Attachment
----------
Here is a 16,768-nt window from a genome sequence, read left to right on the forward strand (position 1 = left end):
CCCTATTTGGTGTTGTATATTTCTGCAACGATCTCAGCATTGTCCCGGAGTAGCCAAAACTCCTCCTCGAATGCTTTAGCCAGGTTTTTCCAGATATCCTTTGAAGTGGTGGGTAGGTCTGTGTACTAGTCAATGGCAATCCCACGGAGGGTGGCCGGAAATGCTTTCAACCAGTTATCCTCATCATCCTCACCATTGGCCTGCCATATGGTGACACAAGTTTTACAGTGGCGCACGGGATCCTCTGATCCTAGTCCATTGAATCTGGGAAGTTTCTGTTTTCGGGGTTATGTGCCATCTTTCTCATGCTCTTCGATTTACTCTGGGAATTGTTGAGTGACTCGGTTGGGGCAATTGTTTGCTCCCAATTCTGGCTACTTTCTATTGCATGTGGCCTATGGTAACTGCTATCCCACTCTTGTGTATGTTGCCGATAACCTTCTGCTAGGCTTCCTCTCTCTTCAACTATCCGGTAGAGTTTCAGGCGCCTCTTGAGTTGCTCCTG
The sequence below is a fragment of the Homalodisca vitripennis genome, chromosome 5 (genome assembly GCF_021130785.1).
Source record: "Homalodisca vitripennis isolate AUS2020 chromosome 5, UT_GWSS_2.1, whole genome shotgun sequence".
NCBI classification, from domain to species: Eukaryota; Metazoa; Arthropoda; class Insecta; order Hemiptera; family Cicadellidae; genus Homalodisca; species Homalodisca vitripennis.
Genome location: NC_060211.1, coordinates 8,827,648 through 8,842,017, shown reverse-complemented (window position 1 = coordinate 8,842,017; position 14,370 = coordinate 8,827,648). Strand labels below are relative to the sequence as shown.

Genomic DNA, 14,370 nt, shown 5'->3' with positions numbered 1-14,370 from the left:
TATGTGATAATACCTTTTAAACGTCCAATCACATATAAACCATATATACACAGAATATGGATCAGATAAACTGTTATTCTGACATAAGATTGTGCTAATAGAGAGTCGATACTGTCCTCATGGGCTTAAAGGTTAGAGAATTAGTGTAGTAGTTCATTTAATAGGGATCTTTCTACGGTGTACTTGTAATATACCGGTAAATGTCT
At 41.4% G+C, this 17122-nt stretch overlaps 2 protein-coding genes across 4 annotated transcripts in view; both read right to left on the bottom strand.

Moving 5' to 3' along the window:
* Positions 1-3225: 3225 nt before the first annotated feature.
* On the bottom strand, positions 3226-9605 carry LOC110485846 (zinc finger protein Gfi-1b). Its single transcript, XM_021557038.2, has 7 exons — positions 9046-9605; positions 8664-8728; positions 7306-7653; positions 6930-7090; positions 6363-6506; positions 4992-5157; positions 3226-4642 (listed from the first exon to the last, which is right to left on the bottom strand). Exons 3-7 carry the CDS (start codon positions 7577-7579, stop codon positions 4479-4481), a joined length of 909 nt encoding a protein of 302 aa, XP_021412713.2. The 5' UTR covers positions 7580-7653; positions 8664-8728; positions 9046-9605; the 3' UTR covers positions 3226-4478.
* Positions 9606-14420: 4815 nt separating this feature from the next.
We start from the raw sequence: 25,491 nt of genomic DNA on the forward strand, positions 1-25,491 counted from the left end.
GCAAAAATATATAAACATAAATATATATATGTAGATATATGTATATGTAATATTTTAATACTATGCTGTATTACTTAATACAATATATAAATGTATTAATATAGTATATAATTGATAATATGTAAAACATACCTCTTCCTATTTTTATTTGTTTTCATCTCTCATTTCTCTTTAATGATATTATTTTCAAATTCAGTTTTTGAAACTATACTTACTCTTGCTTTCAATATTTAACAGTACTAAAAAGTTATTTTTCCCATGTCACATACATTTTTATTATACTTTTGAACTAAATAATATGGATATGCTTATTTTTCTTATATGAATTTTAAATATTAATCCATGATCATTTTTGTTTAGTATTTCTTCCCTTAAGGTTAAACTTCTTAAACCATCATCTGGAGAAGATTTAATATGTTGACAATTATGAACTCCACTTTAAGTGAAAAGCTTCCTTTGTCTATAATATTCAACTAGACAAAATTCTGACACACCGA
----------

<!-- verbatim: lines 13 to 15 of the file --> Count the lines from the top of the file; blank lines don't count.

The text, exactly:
* Positions 9606-14420: 4815 nt separating this feature from the next.
We start from the raw sequence: 25,491 nt of genomic DNA on the forward strand, positions 1-25,491 counted from the left end.
GCAAAAATATATAAACATAAATATATATATGTAGATATATGTATATGTAATATTTTAATACTATGCTGTATTACTTAATACAATATATAAATGTATTAATATAGTATATAATTGATAATATGTAAAACATACCTCTTCCTATTTTTATTTGTTTTCATCTCTCATTTCTCTTTAATGATATTATTTTCAAATTCAGTTTTTGAAACTATACTTACTCTTGCTTTCAATATTTAACAGTACTAAAAAGTTATTTTTCCCATGTCACATACATTTTTATTATACTTTTGAACTAAATAATATGGATATGCTTATTTTTCTTATATGAATTTTAAATATTAATCCATGATCATTTTTGTTTAGTATTTCTTCCCTTAAGGTTAAACTTCTTAAACCATCATCTGGAGAAGATTTAATATGTTGACAATTATGAACTCCACTTTAAGTGAAAAGCTTCCTTTGTCTATAATATTCAACTAGACAAAATTCTGACACACCGA